The automotive market will grow in prominence too, particularly as the interior products such as seat heaters, overhead consoles, etc adopt printed conductive pastes and inks. Here, the market will value long term reliability therefore price will be less of a differentiator in commoditised paste markets. The ability to combine good form factor and conductive functionality will play an important role here. The sensor market, particularly glucose sensors, will also grow fast, although there is large market uncertainty thanks to cost pressures applied by the US government and also due to a changing regularity framework. Printed logic and memory will remain at a nascent or R&D stage, contributing little to overall market figures, while smart packaging and RFID antennas will grow in units, but consumption per item will remain intrinsically small.

Silver flake paste is mature and thus unlikely to show further performance improvement or cost reduction (unless base metal prices fall). At the same time, silver nanoparticles will improve, particularly as large corporations with capacity and leverage enter the scene. The trend towards alternatives such as copper and silver alloys will also continue, particularly in Japan where many companies offer different migration-free and relatively stable copper pastes and curing techniques. This is despite the fact that the switching motive is now weakened thanks to reducing raw silver prices. Graphene, PEDOT and carbon nanotubes will all find niche applications. For example, graphene is already in the RFID and smart packaging sectors thank to its low cost, fast printing and low curing temperature. Sintering techniques will also change and/or improve with photo-sintering registering particular success as it increases processing speeds and brings compatibility with low-temperature substrates.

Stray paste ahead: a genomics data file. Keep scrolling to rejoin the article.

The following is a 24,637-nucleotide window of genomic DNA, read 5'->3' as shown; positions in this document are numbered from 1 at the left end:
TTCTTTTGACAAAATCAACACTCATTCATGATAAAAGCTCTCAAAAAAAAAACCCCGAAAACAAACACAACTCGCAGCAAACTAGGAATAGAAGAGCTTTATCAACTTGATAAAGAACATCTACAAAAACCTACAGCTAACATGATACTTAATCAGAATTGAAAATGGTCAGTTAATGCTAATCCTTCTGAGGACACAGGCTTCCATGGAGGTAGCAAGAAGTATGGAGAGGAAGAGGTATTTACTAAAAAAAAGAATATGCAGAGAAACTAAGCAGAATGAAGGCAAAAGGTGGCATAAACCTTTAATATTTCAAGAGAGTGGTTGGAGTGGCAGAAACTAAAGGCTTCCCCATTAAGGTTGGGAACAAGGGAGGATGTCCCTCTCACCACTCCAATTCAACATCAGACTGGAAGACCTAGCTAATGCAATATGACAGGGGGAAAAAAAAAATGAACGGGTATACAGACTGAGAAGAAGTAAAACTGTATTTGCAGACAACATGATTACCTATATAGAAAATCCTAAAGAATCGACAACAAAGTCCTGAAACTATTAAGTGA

**1

The total market depicted above consists of at least 14 sub-segments. Overall, the market will experience 4.5% CAGR over the coming decade, although growth will be unevenly spread with several target markets experiencing rapid growth while others decline.

This report provides a detailed assessment of the market. IDTechEx has interviewed or visited over 40 relevant companies, and has organised and attended many events around the world. This has given IDTechEx unique access and insight into primary information. This report in particular provides:

  • 1- Ten year market forecasts by technology market share, volume demand and market value in 14 market segments including automotive, touch, photovoltaics, RFID, sensors, smart packaging, logic and memory, etc.
  • 2- Comprehensive technology assessment, benchmarking and competitive landscaping for silver flake pastes, silver nanoparticle inks, copper nano and flake pastes and inks, graphene and carbon nanotubes, PEDOT, and silver nanowires.
  • 3- Detailed application assessment including dynamics and drivers.
  • 4- Competitive business intelligence on all key industry players including 44 profiles based on direct interviews and/or visits.

Analyst access from IDTechEx

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Table of Contents

1. EXECUTIVE SUMMARY

  • 1.1. Overview - Market Forecasts 2014-2024
  • 1.2. Technologies
  • 1.3. Markets
    • 1.3.1. Photovoltaic Market
    • 1.3.2. Touch Screen Market
    • 1.3.3. Other Markets